In 1946, as the UK came to grips with itself no longer being at war, Philip Harben wrote a little book called ‘Cooking Quickly’. Known as the first TV chef, Harben was popular, funny, knowledgeable and had a great love of food and life itself. This comes across very much in his writing, his exuberance and sense of humour, and his inventiveness. He was writing about preparing food when many things were still rationed, and the dreaded word ‘Austerity’ meant exactly that.

In his introduction he talks about the sandwich:

Under the heading of ‘Cooking Quickly’, the sandwich I think, can well be included. For instance, for those times when you are sitting up late, perhaps, without your realising it much time has passed since your last square meal. Then timidly at first, but with increasing insistence, hunger comes to claim restitution; what has been spent must be put back. There is no time to think of vitamins and protein – calories, fuel for the engine are what you need, and you want them without a lot of hard work and delay. Into this situation the sandwich fits very neatly. Quickly got, no stove work, eaten in the fingers (so no washing up) tasty and satisfying. But there’s an art in sandwich-making without which they can become stodgy and dull and their purpose frustrated. So many different spreads and fillings – open sandwiches, single sandwiches, double-filles, double-deckers – the possibilities are boundless.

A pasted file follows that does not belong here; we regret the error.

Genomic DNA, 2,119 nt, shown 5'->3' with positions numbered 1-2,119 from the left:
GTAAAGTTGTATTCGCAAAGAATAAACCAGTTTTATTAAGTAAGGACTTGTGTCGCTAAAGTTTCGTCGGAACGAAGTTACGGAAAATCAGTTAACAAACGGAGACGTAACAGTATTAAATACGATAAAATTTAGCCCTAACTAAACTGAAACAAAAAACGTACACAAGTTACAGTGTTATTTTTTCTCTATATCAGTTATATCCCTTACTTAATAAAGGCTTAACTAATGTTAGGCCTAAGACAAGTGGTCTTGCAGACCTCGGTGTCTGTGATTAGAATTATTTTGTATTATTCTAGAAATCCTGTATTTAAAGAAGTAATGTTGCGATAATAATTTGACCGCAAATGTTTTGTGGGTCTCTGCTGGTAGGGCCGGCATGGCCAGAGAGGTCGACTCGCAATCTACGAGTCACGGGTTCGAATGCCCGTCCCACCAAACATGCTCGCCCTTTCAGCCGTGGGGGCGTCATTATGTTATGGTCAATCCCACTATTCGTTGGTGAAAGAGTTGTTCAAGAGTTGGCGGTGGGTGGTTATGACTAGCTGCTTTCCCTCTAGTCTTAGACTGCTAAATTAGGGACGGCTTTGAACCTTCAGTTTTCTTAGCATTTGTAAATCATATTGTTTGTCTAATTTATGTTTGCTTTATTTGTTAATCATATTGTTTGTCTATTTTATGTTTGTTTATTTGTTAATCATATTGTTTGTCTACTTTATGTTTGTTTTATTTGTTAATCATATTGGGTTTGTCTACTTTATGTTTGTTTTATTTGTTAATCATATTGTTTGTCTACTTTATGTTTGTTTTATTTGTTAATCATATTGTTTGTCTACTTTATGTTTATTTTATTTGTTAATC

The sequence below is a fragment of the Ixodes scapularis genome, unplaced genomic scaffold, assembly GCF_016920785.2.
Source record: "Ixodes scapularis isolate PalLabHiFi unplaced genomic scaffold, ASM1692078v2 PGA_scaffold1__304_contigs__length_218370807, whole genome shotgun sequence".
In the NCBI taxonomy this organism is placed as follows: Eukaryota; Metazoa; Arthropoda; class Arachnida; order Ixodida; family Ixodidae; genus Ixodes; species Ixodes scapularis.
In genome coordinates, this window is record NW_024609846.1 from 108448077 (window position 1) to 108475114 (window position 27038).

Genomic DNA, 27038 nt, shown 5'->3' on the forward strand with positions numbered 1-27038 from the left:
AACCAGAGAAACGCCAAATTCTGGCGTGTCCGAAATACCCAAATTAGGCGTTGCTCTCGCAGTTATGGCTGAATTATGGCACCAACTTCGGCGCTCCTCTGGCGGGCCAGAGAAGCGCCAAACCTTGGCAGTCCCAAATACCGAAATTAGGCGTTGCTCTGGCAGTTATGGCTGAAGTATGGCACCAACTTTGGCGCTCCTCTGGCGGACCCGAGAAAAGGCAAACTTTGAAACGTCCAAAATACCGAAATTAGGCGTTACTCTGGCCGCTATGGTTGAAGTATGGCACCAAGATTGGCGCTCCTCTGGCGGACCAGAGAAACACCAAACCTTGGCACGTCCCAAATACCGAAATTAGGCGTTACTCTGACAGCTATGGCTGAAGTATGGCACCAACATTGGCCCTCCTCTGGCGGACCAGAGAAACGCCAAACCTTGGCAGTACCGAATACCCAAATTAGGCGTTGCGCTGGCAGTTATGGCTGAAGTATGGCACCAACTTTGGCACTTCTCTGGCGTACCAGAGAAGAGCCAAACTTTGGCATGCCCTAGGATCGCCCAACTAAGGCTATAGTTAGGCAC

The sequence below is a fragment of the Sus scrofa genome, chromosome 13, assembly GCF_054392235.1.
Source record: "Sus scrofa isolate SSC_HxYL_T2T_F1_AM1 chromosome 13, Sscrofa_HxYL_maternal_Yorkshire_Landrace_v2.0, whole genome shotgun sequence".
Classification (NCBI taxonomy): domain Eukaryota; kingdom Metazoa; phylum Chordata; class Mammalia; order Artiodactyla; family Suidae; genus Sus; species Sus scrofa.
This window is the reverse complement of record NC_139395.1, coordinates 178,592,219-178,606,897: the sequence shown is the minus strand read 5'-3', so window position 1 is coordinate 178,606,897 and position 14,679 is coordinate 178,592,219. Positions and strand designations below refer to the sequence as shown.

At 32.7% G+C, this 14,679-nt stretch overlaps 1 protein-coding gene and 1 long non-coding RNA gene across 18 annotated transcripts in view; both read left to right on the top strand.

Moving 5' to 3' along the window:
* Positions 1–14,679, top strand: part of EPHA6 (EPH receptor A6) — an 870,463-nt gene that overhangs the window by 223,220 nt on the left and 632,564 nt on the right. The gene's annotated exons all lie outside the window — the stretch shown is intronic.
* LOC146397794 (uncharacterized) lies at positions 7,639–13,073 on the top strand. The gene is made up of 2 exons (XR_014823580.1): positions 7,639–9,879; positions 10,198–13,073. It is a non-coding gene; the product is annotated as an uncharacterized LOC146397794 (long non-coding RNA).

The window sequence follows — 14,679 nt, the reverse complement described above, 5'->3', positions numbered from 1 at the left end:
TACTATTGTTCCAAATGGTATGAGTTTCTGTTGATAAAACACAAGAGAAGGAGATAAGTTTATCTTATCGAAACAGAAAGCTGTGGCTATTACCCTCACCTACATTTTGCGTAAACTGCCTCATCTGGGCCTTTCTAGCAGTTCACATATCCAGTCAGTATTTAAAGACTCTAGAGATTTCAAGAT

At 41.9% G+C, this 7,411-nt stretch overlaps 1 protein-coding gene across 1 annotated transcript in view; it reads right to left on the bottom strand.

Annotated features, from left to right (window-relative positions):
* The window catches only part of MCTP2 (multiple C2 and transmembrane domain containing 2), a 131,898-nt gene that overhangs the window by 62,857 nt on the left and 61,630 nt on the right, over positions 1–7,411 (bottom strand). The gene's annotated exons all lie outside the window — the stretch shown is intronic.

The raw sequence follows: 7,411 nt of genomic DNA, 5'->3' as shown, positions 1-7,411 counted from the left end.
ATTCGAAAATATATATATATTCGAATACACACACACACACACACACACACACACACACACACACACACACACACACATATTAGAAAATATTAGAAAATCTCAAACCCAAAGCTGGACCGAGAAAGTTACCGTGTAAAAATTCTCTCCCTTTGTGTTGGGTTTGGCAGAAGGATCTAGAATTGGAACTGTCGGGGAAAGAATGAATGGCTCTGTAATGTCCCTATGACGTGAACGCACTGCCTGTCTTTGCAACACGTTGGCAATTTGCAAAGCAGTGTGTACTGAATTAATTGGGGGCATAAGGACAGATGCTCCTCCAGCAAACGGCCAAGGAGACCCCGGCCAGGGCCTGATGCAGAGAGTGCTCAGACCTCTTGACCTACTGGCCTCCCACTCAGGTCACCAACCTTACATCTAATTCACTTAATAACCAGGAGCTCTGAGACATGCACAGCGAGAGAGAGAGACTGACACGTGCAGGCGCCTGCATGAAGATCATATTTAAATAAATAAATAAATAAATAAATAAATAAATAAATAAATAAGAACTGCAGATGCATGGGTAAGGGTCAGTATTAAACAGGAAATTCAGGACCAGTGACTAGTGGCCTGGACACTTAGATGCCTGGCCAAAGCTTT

I am not sure I am capable, and it would take an awful lot of research and lateral work, but I would love to write a novel set in 1946-50 with a main character based on but not actually Philip Harben! It would have to be a mystery which he enthusuastically and eccentrically unravels… You read it here first!!!

3 thoughts on “The sandwich I think, can well be included

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